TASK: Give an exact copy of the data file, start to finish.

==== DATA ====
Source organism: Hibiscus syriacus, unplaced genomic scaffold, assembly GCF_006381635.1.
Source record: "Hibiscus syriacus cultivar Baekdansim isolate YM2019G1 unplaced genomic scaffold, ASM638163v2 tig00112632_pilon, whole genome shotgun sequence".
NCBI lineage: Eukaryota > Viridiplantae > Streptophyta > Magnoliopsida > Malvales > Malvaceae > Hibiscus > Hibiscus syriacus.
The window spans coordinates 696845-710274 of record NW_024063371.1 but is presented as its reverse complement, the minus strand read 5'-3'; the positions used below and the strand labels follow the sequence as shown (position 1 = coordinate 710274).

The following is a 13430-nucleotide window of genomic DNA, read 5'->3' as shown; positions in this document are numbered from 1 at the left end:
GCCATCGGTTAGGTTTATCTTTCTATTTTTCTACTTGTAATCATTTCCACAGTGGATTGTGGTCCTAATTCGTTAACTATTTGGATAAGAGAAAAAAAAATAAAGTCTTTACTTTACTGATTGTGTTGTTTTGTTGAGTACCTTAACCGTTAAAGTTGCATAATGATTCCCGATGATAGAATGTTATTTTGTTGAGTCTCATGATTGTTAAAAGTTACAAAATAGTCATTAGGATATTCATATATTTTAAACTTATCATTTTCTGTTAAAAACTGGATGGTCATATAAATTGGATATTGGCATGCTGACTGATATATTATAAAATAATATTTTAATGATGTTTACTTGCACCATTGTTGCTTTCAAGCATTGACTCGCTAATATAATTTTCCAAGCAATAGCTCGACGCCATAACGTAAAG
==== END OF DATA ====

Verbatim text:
Source organism: Hibiscus syriacus, unplaced genomic scaffold, assembly GCF_006381635.1.
Source record: "Hibiscus syriacus cultivar Baekdansim isolate YM2019G1 unplaced genomic scaffold, ASM638163v2 tig00112632_pilon, whole genome shotgun sequence".
NCBI lineage: Eukaryota > Viridiplantae > Streptophyta > Magnoliopsida > Malvales > Malvaceae > Hibiscus > Hibiscus syriacus.
The window spans coordinates 696845-710274 of record NW_024063371.1 but is presented as its reverse complement, the minus strand read 5'-3'; the positions used below and the strand labels follow the sequence as shown (position 1 = coordinate 710274).

The following is a 13430-nucleotide window of genomic DNA, read 5'->3' as shown; positions in this document are numbered from 1 at the left end:
GCCATCGGTTAGGTTTATCTTTCTATTTTTCTACTTGTAATCATTTCCACAGTGGATTGTGGTCCTAATTCGTTAACTATTTGGATAAGAGAAAAAAAAATAAAGTCTTTACTTTACTGATTGTGTTGTTTTGTTGAGTACCTTAACCGTTAAAGTTGCATAATGATTCCCGATGATAGAATGTTATTTTGTTGAGTCTCATGATTGTTAAAAGTTACAAAATAGTCATTAGGATATTCATATATTTTAAACTTATCATTTTCTGTTAAAAACTGGATGGTCATATAAATTGGATATTGGCATGCTGACTGATATATTATAAAATAATATTTTAATGATGTTTACTTGCACCATTGTTGCTTTCAAGCATTGACTCGCTAATATAATTTTCCAAGCAATAGCTCGACGCCATAACGTAAAG